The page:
I wonder what she’s reaching for because the ground doesn’t offer anything except unforgiving dry dirt punctuated by patches of wild vegetation. Maybe she’s putting something down, giving something back. I think of the way farmers must relate to their land in the same way that fishermen relate to bodies of water. They live on its rhythms, around its schedule. This photograph is small like an old photograph, printed on paper that is cut unevenly on its edges and curling slightly with age like a dying leaf. The picture swallows this anonymous woman who is a product of her land, her country and her time.
Note: This photograph by Natela Grigalashvili is included in Definitions, a group exhibition of Georgian photographers at Newman Popiashvili Gallery, New York.
Inside an art gallery in New York’s Lower Eastside, buried in a side room, was a small black and white image of a barren dessert landscape on a bright day with slight traces of human presence – the kind of scene that would capably backdrop a cowboy movie. It looked like Utah, though I’ve never been there before. Further detail about the picture escapes me, but what stood out was a flat white, rectangular building with a cross at the end of it barging into the picture on the left. This modest church at first looked like a printing error amidst the coarse expansiveness of America’s nature. The dimensionless whiteness hovered irrelevantly over the modulated gray of sky and earth, both of which seemed to be made out of sand. But the cross gave it away as architecture within a landscape. This little picture read like a subtle affront to religion, casting a house of god as a pictorial error, a rigid two-dimensional block devoid of substance and grace. A space for worship disconnected from the real world around it.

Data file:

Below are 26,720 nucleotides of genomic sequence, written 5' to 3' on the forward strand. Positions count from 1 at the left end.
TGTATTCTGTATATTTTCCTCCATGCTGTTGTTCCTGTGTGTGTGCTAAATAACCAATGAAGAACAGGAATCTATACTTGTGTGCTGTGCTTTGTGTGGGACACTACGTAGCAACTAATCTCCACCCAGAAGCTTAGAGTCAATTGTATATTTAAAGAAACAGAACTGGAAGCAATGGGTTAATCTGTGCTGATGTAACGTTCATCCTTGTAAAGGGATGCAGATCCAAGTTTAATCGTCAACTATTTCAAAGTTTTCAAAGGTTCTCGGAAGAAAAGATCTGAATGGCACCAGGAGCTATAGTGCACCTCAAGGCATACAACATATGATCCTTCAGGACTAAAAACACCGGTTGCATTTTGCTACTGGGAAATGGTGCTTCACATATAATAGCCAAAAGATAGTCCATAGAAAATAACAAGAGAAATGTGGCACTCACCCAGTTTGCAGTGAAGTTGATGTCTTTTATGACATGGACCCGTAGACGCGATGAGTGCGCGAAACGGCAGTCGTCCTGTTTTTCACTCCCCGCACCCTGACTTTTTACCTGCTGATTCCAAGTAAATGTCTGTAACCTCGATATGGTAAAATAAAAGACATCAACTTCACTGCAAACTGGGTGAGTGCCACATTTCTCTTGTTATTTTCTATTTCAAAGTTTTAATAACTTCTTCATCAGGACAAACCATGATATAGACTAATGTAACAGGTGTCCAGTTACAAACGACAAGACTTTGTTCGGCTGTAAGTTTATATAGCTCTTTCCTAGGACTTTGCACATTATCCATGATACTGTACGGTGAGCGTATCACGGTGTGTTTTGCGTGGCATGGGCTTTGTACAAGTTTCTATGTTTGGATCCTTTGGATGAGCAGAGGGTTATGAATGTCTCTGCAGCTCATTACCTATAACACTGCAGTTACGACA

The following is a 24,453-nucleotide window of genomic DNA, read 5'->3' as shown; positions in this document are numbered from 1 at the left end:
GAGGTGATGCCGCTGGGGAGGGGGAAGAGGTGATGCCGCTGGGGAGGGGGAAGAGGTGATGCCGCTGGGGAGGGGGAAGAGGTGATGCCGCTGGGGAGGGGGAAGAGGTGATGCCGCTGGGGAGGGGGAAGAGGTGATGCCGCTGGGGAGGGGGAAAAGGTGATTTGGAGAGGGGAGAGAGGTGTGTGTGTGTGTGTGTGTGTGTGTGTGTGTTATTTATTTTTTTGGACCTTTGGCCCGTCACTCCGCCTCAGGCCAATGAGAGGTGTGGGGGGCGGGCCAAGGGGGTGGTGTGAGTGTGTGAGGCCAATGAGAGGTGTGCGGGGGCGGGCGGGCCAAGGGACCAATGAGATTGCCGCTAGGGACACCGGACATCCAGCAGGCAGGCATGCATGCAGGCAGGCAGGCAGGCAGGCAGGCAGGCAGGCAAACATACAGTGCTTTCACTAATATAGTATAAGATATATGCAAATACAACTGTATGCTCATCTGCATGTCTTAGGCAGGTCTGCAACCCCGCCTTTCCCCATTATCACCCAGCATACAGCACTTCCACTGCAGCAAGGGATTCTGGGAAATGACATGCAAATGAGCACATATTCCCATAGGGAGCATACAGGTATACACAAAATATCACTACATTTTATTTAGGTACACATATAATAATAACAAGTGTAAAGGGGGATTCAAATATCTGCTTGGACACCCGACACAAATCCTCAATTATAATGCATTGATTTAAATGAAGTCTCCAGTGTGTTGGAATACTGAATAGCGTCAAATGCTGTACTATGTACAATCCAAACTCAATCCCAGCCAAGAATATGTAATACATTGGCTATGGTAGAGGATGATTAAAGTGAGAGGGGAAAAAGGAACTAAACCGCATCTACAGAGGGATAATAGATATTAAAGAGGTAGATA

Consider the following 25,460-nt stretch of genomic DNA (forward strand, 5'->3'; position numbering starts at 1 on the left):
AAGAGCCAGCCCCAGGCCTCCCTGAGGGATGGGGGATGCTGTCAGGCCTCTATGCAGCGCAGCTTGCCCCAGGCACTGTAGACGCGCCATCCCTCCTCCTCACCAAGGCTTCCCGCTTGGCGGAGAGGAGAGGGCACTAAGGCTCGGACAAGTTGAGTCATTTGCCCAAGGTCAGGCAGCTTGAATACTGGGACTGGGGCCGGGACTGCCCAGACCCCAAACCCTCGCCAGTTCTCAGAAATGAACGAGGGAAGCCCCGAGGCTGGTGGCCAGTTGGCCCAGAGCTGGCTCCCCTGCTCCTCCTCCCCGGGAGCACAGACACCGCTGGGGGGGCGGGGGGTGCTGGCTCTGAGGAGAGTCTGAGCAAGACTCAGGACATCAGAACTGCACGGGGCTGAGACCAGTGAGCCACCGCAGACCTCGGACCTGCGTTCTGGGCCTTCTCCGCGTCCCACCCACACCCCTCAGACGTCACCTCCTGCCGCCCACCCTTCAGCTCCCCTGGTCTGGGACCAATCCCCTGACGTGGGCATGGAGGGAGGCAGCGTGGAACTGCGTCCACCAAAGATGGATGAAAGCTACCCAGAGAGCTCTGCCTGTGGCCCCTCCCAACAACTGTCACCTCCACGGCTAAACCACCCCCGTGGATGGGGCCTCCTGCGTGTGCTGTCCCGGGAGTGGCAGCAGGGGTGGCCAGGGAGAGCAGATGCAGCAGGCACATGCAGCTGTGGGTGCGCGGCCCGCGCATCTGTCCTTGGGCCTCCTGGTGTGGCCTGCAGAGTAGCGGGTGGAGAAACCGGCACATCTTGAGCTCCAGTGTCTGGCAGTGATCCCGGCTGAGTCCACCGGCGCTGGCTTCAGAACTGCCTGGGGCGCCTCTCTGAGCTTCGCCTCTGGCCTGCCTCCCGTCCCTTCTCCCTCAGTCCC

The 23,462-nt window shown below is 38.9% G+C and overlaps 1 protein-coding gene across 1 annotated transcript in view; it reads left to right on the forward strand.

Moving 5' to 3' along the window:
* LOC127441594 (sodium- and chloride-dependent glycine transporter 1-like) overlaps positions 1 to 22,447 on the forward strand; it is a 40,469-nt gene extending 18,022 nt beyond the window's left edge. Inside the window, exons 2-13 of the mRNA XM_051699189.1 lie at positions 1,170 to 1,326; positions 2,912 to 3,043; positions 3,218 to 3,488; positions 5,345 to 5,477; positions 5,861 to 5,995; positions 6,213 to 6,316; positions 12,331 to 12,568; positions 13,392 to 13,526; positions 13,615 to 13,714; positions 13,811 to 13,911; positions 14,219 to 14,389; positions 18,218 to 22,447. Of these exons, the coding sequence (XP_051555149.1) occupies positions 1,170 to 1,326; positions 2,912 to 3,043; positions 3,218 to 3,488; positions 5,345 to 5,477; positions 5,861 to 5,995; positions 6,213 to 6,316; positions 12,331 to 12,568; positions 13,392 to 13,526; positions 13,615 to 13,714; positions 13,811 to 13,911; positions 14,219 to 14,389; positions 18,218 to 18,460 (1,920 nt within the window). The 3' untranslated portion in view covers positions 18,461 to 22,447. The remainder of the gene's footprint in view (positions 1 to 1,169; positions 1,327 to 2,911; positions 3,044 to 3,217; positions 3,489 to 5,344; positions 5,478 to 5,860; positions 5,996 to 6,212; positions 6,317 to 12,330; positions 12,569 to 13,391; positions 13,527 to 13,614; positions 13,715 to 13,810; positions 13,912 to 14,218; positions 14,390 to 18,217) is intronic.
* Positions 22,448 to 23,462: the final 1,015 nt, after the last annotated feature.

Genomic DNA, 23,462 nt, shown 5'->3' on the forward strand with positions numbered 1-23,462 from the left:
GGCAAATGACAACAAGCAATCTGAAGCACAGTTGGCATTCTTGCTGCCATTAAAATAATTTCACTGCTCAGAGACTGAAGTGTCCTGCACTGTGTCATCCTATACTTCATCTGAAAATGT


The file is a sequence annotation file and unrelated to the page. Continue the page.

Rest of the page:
Note: This photograph by Seher Shah is included in her solo show, Object Anxiety, at Scaramouche, New York.
During Usain Bolt’s post-race interview after dominating the 200 meter final of the 2011 Track and Field World Championships in Daegu, South Korea, he talked about the former American champion Michael Johnson, who was similarly pre-eminent as a 200 and 400 meter runner in the 90s. In his hurried Jamaican English, Bolt reminded viewers that Johnson retired while he was at the top of the sport; a legend, he said, and that was how Bolt wanted to be remembered as well. Each one defined men’s running in their eras. Johnson was the game back then as Bolt is today.